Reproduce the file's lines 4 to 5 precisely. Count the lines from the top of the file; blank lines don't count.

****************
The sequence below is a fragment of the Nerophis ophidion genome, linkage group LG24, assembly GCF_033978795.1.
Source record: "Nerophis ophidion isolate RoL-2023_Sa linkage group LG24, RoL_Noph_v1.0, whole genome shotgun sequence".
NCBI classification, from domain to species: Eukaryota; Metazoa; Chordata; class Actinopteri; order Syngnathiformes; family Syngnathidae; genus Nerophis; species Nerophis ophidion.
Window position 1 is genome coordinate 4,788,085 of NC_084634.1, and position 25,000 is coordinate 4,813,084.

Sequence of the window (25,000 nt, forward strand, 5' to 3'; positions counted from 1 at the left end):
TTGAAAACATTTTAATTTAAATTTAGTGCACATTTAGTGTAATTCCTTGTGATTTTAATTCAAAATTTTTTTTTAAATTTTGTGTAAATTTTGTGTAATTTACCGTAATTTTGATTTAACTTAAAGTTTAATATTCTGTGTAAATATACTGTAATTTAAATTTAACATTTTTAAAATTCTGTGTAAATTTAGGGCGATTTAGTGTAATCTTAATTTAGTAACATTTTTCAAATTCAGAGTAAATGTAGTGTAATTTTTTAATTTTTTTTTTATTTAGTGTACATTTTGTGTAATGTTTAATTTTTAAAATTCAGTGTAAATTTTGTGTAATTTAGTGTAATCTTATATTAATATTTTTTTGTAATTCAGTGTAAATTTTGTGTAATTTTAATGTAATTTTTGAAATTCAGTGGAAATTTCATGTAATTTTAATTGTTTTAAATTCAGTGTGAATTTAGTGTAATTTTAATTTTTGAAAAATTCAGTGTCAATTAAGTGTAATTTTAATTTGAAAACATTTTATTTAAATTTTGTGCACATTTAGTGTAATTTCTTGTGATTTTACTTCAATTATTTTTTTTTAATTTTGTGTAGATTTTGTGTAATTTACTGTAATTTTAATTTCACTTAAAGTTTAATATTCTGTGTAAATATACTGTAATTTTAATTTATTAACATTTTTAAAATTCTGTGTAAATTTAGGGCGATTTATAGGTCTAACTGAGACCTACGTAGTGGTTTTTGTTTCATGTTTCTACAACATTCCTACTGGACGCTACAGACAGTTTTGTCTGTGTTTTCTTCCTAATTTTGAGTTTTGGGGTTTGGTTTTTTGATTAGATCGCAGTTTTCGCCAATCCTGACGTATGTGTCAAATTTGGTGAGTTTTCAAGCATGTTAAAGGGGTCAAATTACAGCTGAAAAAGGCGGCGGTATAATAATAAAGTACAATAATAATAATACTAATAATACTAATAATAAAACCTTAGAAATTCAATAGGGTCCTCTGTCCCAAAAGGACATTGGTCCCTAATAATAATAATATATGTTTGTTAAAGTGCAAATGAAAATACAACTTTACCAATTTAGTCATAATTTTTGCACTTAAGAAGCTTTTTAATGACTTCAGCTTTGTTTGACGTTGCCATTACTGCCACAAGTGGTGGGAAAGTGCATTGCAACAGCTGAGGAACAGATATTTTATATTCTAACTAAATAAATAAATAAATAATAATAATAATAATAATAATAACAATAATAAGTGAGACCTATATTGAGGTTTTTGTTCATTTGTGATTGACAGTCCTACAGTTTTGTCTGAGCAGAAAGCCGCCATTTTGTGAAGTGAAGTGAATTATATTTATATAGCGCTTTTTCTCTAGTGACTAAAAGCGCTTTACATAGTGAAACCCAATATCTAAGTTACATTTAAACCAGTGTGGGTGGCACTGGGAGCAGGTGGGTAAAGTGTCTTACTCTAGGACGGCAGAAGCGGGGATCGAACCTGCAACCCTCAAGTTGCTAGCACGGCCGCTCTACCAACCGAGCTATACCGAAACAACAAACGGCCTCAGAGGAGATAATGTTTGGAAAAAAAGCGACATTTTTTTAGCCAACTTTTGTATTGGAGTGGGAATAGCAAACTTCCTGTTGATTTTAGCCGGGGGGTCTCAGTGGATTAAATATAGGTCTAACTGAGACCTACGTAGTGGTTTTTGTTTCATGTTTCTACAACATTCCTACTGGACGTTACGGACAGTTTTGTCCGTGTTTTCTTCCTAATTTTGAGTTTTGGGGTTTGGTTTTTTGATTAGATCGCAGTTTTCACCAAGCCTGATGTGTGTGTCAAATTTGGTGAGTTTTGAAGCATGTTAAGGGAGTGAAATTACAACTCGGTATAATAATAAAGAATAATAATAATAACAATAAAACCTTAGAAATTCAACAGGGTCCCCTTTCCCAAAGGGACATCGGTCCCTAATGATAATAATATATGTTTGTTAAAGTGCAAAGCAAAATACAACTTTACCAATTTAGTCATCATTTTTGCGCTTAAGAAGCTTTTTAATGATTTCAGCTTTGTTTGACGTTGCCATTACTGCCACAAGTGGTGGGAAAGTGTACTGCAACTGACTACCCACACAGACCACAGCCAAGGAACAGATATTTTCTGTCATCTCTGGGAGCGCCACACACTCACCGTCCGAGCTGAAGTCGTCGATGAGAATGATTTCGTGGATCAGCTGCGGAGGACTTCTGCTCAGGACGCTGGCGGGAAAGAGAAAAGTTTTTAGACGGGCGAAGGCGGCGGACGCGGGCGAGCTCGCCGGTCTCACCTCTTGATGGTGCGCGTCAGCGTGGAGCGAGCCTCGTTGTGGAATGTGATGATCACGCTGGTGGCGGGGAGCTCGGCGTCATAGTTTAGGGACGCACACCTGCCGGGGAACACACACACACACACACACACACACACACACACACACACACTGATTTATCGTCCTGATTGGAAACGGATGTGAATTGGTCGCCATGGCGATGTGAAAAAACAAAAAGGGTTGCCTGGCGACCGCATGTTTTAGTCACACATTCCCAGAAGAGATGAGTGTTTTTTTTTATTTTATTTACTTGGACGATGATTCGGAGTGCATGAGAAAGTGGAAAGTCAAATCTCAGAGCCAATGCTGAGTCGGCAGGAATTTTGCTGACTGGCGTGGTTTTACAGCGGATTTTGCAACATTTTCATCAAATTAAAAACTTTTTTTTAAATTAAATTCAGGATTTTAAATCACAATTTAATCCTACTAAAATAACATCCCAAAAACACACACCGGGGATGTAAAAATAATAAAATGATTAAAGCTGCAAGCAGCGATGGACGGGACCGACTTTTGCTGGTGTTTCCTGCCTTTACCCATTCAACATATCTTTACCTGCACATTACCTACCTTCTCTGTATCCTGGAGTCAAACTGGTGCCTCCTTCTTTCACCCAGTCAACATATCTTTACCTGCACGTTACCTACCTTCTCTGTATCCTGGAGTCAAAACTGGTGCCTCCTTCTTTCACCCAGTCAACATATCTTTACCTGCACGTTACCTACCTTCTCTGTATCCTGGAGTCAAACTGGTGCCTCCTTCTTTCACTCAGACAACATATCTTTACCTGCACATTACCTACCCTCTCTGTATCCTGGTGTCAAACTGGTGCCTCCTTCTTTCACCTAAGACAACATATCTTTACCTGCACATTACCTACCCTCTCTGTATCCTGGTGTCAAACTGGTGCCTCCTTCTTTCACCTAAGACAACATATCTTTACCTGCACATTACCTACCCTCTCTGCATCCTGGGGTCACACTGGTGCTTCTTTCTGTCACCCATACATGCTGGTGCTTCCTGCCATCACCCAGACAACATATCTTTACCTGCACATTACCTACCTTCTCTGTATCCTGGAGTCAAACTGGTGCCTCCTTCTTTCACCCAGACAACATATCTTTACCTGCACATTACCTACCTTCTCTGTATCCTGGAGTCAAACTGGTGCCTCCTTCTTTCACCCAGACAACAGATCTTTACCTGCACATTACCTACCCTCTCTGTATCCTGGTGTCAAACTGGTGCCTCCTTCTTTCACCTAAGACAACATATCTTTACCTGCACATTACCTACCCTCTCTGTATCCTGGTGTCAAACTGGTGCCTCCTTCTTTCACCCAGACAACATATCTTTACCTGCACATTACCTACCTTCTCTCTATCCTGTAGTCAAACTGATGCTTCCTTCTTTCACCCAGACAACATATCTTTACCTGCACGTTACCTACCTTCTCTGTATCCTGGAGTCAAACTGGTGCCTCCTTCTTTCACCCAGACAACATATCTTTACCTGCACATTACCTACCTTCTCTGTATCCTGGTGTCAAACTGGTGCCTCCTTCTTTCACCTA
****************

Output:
Window position 1 is genome coordinate 4,788,085 of NC_084634.1, and position 25,000 is coordinate 4,813,084.

Sequence of the window (25,000 nt, forward strand, 5' to 3'; positions counted from 1 at the left end):